The queen of mystery, Agatha Christie, is alive and well in a new production of one of her most famous stories, The Mousetrap, now playing at McCarter Theatre Center. Directed by Adam Immerwahr, her signature mid-century British style meets his fresh vigor to create a murder mystery with flair.
Originally based on a 1947 radio play called Three Blind Mice, it seems there isn’t much room for reinvention within the tight melodrama and period setting. In spite of this, the play remains hugely popular, especially in the United Kingdom, for its twist ending and a traditional plea to the audience to keep the big reveal a secret. In this production, Immerwahr breathes life back into a script that can easily turn into a dusty volume on the murder mystery shelf, especially if you know the ending.
Immerwahr’s direction is packed with energy and verve, and deftly avoids broadcasting the feeling of mystery before it arrives. His nimble cast plays each moment as it comes, rather than in the shadow of an ending two hours away, an easy pitfall in the suspense genre of this era. His inventive yet classic opening sequence sets the tone for the brassy, puzzling fun that lies ahead. He carefully controls the energy and tension to craft a fascinating world in Act 1, and then set up a rollercoaster of suspense in Act 2.
Newlyweds Giles and Mollie Ralston (Adam Green and Jessica Bedford) open a guesthouse in the English countryside and welcome their very first guests, a colorful cast of characters who run the gamut of interesting personalities. Coincidentally, they are all snowed in for the weekend at Monkswell Manor, and after the terrible blizzard subsides, a detective arrives to deliver the bad news. Clues from a recent nearby murder case have led the police to suspect the Ralstons and their guests to be the murderer’s next targets.
The plot twists and turns to lead suspicion here and there as facts are revealed and secrets confessed. The company is uniformly exceptional with standout performances from the dynamic newlywed couple themselves: Bedford and Green, as well as Andy Phelan as a fidgety and expressive Christopher Wren and Richard Gallagher as the passionate young Detective Trotter. Rounding out the ensemble is Sandra Shipley (Mrs. Boyle), Graeme Malcolm (Major Metcalf), Emily Young (Miss Casewell), and Thom Sesma as Mr. Paravicini.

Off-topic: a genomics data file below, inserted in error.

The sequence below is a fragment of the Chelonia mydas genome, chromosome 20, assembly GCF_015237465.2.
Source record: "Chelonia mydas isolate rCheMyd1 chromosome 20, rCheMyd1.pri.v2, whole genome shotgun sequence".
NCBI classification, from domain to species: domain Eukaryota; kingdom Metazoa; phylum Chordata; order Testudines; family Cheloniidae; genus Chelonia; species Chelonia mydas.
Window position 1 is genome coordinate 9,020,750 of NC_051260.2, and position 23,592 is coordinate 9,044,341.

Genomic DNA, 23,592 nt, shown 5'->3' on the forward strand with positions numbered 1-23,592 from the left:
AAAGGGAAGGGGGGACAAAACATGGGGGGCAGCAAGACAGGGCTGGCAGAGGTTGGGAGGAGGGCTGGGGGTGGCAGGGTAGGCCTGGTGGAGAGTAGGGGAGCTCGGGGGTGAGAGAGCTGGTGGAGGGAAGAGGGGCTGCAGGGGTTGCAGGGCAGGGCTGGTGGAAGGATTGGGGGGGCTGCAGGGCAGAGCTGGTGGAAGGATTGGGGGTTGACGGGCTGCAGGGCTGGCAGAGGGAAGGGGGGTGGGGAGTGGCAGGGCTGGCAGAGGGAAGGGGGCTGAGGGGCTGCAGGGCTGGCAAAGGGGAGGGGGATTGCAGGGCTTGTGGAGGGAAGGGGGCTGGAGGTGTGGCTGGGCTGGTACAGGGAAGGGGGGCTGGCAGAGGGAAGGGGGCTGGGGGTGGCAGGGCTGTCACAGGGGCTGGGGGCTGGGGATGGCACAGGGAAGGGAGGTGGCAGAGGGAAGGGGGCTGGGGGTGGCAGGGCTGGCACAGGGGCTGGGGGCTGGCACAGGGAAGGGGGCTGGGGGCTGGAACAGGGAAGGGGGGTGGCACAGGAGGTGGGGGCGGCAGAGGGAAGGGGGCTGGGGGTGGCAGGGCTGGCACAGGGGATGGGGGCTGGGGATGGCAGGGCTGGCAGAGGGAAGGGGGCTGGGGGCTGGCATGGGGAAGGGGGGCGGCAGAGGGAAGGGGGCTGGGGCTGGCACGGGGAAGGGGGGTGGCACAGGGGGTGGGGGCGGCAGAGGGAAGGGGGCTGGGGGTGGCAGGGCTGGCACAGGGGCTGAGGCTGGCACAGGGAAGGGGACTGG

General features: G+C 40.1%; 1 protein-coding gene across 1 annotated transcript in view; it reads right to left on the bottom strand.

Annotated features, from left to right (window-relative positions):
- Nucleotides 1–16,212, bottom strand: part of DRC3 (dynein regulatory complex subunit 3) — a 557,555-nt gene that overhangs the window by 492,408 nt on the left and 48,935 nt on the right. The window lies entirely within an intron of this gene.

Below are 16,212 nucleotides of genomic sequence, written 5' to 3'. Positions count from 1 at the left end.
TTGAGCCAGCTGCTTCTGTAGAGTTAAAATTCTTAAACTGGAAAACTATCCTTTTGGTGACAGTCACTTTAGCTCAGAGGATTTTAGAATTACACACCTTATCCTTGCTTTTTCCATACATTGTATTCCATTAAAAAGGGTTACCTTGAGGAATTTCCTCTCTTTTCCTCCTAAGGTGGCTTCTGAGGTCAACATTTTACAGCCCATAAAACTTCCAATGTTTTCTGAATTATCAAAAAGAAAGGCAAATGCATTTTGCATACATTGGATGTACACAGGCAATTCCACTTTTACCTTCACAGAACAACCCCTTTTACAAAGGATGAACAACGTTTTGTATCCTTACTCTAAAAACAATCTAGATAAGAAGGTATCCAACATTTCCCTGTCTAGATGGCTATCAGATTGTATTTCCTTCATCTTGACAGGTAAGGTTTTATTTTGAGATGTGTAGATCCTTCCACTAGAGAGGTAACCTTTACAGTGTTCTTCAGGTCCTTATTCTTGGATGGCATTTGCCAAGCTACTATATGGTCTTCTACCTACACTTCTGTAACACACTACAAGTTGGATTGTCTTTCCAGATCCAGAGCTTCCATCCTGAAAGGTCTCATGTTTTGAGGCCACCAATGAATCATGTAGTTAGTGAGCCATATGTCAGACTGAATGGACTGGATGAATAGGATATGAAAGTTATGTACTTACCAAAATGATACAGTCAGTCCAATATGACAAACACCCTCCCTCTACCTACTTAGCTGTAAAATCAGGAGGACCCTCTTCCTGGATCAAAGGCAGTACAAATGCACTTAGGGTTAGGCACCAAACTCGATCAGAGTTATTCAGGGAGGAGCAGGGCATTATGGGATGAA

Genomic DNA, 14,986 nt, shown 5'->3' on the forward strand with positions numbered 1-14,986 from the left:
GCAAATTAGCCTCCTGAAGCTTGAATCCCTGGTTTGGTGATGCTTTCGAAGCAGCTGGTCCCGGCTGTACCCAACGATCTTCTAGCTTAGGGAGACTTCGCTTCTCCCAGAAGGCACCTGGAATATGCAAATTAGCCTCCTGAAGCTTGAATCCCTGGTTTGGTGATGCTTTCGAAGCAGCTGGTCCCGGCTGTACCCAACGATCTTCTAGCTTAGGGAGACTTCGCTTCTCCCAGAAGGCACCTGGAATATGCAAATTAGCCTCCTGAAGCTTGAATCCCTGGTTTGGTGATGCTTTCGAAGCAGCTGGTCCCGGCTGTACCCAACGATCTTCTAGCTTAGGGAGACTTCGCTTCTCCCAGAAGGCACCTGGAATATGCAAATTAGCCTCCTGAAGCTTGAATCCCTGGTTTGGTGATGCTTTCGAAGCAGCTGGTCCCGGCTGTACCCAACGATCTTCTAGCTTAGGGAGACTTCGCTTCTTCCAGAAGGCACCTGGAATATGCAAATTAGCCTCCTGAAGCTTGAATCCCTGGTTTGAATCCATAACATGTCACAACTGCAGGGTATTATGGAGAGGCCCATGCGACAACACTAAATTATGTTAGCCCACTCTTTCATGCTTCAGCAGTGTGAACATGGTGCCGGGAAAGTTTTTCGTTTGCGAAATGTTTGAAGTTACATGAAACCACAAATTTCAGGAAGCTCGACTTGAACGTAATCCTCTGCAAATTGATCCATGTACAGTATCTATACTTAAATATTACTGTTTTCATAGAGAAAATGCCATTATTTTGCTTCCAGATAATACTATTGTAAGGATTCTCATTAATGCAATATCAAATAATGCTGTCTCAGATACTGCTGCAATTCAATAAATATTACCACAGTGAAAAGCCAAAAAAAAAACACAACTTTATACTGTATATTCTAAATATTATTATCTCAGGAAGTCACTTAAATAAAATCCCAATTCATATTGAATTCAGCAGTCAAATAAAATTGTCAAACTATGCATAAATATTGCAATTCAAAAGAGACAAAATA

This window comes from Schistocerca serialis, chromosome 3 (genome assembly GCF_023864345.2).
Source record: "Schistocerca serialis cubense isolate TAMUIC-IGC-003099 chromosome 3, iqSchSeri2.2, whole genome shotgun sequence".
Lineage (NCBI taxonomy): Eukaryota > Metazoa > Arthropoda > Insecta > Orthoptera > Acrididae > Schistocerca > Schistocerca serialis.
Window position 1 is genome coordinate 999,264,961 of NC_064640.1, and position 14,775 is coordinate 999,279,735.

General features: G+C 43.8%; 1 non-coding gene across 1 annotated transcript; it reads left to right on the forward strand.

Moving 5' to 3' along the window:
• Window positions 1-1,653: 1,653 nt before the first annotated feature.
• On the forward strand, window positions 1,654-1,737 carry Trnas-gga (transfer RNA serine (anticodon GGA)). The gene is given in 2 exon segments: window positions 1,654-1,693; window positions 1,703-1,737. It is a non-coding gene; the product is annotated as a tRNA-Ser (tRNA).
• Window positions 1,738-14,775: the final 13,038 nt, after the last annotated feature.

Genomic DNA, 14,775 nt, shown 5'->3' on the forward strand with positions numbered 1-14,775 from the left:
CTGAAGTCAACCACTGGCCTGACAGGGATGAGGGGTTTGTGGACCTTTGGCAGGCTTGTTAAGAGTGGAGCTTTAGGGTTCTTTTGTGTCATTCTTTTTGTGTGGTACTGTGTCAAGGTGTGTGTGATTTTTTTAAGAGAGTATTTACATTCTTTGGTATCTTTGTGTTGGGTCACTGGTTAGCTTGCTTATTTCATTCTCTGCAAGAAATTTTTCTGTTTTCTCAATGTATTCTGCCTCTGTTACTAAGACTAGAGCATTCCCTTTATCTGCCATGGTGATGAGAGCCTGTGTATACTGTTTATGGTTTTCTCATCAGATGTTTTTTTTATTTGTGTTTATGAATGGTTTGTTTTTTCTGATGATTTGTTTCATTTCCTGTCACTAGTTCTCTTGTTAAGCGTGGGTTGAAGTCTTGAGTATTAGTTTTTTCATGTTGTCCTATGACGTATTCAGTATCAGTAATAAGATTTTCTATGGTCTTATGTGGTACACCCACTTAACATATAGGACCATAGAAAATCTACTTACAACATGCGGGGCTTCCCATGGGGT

Boosting the strong ensemble is an immaculately constructed environment. Alexander Dodge’s epic scenic design plays tricks with forced perspective and every inch seems to be accusingly pointing to the murderer as the story unfolds. His beautiful British guesthouse setting overflows with detail from the warm hearth to the drafty back stairs. Completing the effect is a subtle yet varied lighting design by Philip S. Rosenberg, rounding out the snowy afternoons, the bright mornings, and the dark, creepy evenings of solving murders by the fireside.
Costume Designer Jess Goldstein finishes off each character with a textured and layered twist. And Sound Designer Nick Kourtides builds each creaking door and haunting radio broadcast to a fever pitch, along with lively shocks of music here and there.
McCarter Theatre Center’s The Mousetrap is the picture of a gorgeous vintage murder mystery with its own unique kick. For plenty of old-fashioned suspense matched with an agile and superb cast, The Mousetrap is a snare you’ll want to get caught in.
Running Time: Two hours and 30 minutes, with an intermission.